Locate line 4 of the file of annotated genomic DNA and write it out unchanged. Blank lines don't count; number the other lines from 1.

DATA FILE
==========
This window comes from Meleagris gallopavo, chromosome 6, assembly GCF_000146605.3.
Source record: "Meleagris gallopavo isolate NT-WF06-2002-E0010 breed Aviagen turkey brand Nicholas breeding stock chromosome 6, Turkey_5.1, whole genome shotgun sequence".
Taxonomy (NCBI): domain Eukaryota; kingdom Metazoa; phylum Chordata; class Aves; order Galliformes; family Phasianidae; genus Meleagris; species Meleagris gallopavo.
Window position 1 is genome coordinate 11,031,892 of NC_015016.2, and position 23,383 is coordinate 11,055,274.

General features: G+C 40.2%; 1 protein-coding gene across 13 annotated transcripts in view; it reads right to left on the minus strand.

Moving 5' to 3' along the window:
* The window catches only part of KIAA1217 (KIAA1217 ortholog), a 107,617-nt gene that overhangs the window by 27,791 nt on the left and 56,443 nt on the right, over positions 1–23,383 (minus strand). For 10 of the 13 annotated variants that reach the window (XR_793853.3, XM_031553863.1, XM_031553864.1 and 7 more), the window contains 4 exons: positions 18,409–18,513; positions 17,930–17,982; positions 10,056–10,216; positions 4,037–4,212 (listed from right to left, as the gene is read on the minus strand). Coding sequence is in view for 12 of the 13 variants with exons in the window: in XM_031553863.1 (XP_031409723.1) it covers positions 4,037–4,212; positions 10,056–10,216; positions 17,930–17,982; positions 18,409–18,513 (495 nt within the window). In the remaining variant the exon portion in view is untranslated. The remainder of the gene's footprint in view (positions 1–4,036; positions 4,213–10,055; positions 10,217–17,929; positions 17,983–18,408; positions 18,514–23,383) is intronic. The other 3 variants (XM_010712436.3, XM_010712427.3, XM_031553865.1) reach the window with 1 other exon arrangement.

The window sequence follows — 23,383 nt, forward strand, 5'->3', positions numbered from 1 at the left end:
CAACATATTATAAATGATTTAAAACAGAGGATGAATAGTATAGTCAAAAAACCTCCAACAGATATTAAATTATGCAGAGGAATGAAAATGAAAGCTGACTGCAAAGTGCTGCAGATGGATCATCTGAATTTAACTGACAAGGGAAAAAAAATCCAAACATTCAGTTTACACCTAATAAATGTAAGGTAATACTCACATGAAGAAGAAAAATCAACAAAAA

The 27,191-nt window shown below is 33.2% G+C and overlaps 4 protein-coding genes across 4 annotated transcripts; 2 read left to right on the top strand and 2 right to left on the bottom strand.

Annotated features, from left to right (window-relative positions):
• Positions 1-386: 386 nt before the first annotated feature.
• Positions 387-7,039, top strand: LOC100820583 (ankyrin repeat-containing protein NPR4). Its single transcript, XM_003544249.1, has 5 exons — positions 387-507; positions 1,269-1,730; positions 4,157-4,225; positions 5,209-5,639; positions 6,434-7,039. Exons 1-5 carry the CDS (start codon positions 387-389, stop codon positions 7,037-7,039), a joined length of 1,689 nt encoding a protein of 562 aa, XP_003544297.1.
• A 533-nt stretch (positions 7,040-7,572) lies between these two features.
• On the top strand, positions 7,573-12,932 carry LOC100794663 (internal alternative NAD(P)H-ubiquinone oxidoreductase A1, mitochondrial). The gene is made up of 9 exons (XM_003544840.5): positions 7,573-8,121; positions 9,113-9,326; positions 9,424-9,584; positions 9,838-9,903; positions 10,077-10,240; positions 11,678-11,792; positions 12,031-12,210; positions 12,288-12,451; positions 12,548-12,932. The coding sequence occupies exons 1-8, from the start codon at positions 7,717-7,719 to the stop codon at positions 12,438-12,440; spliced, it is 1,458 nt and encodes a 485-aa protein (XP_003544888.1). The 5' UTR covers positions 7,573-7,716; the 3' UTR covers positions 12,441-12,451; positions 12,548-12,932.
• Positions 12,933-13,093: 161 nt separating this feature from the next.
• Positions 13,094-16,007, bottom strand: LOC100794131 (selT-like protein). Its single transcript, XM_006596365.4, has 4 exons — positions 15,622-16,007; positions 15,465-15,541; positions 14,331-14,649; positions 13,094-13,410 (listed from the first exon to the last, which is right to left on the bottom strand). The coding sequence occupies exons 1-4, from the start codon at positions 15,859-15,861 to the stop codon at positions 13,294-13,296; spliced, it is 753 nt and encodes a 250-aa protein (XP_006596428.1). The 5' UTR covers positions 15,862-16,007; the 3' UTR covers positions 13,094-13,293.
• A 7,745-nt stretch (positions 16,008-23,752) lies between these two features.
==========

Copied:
Window position 1 is genome coordinate 11,031,892 of NC_015016.2, and position 23,383 is coordinate 11,055,274.